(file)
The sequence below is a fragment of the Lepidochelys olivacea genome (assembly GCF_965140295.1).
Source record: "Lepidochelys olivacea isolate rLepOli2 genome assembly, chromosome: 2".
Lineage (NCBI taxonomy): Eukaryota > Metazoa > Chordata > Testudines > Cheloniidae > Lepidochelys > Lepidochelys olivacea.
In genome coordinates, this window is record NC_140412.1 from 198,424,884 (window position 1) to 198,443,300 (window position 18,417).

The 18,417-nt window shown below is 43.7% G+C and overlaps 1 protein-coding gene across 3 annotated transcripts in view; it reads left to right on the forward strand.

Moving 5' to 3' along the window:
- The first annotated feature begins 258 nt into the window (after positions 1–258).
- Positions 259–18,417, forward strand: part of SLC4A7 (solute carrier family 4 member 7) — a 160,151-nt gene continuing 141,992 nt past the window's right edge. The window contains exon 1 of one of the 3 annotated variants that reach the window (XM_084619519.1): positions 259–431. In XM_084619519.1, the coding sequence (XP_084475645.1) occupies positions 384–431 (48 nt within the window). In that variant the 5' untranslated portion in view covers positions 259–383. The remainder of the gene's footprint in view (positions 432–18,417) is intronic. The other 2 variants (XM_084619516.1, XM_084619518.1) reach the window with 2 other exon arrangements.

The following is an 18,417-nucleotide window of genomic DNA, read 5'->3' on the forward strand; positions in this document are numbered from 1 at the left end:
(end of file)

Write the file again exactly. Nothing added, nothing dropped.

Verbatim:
The sequence below is a fragment of the Lepidochelys olivacea genome (assembly GCF_965140295.1).
Source record: "Lepidochelys olivacea isolate rLepOli2 genome assembly, chromosome: 2".
Lineage (NCBI taxonomy): Eukaryota > Metazoa > Chordata > Testudines > Cheloniidae > Lepidochelys > Lepidochelys olivacea.
In genome coordinates, this window is record NC_140412.1 from 198,424,884 (window position 1) to 198,443,300 (window position 18,417).

The 18,417-nt window shown below is 43.7% G+C and overlaps 1 protein-coding gene across 3 annotated transcripts in view; it reads left to right on the forward strand.

Moving 5' to 3' along the window:
- The first annotated feature begins 258 nt into the window (after positions 1–258).
- Positions 259–18,417, forward strand: part of SLC4A7 (solute carrier family 4 member 7) — a 160,151-nt gene continuing 141,992 nt past the window's right edge. The window contains exon 1 of one of the 3 annotated variants that reach the window (XM_084619519.1): positions 259–431. In XM_084619519.1, the coding sequence (XP_084475645.1) occupies positions 384–431 (48 nt within the window). In that variant the 5' untranslated portion in view covers positions 259–383. The remainder of the gene's footprint in view (positions 432–18,417) is intronic. The other 2 variants (XM_084619516.1, XM_084619518.1) reach the window with 2 other exon arrangements.

The following is an 18,417-nucleotide window of genomic DNA, read 5'->3' on the forward strand; positions in this document are numbered from 1 at the left end: